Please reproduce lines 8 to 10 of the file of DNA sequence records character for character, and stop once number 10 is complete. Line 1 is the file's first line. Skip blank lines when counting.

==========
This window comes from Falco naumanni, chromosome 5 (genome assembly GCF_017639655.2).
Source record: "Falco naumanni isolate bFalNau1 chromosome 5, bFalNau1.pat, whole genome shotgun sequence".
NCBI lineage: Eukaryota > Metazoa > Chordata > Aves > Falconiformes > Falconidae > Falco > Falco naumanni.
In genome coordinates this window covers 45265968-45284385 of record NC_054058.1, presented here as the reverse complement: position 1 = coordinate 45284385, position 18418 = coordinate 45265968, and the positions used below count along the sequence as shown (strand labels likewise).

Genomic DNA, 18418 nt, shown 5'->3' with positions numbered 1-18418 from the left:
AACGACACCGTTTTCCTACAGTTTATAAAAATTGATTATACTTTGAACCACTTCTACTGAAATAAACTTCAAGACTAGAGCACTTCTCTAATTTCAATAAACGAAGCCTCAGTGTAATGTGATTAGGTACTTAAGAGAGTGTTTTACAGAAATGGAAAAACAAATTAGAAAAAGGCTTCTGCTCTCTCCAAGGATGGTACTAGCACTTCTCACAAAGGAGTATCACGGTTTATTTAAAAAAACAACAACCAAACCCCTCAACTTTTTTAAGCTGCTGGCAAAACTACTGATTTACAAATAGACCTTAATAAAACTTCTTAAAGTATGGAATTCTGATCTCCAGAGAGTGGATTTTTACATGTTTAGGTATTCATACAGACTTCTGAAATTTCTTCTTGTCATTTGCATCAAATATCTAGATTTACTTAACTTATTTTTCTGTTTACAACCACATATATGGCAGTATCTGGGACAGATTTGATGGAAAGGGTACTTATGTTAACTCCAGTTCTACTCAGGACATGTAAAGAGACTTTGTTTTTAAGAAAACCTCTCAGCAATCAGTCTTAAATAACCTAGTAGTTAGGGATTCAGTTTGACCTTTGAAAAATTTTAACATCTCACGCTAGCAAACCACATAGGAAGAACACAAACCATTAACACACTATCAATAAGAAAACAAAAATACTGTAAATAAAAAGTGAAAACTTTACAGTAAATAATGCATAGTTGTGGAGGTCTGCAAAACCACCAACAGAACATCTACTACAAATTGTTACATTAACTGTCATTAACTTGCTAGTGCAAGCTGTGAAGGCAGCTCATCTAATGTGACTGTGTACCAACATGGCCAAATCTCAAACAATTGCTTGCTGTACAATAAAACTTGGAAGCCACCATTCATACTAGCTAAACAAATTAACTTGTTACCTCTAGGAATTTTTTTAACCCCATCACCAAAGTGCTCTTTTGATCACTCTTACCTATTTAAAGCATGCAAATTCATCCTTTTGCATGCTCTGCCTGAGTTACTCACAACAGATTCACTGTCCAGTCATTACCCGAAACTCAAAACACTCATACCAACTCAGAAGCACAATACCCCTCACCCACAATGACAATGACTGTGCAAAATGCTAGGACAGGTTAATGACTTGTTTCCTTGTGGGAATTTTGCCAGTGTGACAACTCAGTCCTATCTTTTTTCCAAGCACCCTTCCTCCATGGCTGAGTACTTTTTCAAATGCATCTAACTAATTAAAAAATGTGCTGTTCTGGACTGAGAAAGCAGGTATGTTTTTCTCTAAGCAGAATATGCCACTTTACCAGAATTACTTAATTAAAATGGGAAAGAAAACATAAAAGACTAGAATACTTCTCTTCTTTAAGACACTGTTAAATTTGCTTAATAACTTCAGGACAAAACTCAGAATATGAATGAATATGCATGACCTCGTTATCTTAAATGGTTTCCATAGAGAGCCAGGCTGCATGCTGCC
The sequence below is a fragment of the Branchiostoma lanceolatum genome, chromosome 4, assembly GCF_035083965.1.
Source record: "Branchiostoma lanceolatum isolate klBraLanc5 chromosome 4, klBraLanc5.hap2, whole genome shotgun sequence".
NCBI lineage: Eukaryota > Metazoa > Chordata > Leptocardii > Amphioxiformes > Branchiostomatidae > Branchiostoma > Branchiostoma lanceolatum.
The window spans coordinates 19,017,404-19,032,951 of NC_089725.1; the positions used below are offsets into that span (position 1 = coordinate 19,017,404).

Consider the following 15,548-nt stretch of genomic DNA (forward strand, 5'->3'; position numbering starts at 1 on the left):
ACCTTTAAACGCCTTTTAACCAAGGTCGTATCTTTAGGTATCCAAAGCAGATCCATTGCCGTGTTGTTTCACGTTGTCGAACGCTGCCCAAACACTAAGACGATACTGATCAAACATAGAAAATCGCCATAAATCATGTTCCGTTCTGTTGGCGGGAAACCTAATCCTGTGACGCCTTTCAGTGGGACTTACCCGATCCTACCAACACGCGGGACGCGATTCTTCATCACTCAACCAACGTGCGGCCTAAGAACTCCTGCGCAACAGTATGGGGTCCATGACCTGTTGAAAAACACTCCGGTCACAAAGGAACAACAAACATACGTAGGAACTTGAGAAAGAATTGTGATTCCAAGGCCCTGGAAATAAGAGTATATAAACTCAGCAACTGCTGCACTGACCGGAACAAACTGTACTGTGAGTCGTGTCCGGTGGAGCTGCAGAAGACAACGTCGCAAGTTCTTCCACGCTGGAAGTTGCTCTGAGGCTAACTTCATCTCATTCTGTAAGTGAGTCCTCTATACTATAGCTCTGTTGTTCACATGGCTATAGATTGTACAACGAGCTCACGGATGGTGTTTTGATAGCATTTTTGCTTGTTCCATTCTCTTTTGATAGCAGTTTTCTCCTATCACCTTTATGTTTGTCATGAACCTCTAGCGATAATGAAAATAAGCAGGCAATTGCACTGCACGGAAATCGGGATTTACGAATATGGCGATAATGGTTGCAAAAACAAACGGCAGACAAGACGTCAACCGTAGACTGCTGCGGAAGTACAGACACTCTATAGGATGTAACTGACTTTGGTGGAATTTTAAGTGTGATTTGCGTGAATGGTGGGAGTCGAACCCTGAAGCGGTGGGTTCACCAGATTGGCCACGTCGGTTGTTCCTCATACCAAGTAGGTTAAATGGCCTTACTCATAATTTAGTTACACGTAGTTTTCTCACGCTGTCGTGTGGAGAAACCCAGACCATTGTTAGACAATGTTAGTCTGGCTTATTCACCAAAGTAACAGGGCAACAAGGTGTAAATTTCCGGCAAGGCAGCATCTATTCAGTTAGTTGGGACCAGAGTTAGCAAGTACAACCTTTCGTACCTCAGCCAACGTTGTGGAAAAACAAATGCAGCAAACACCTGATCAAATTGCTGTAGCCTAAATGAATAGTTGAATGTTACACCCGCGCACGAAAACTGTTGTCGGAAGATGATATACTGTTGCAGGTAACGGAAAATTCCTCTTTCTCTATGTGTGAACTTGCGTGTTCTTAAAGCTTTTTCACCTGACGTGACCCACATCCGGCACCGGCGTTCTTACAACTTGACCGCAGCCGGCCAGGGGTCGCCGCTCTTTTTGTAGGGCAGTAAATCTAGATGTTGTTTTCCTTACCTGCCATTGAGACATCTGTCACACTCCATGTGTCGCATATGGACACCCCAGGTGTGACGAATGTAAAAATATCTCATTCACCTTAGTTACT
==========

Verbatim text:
Source record: "Branchiostoma lanceolatum isolate klBraLanc5 chromosome 4, klBraLanc5.hap2, whole genome shotgun sequence".
NCBI lineage: Eukaryota > Metazoa > Chordata > Leptocardii > Amphioxiformes > Branchiostomatidae > Branchiostoma > Branchiostoma lanceolatum.
The window spans coordinates 19,017,404-19,032,951 of NC_089725.1; the positions used below are offsets into that span (position 1 = coordinate 19,017,404).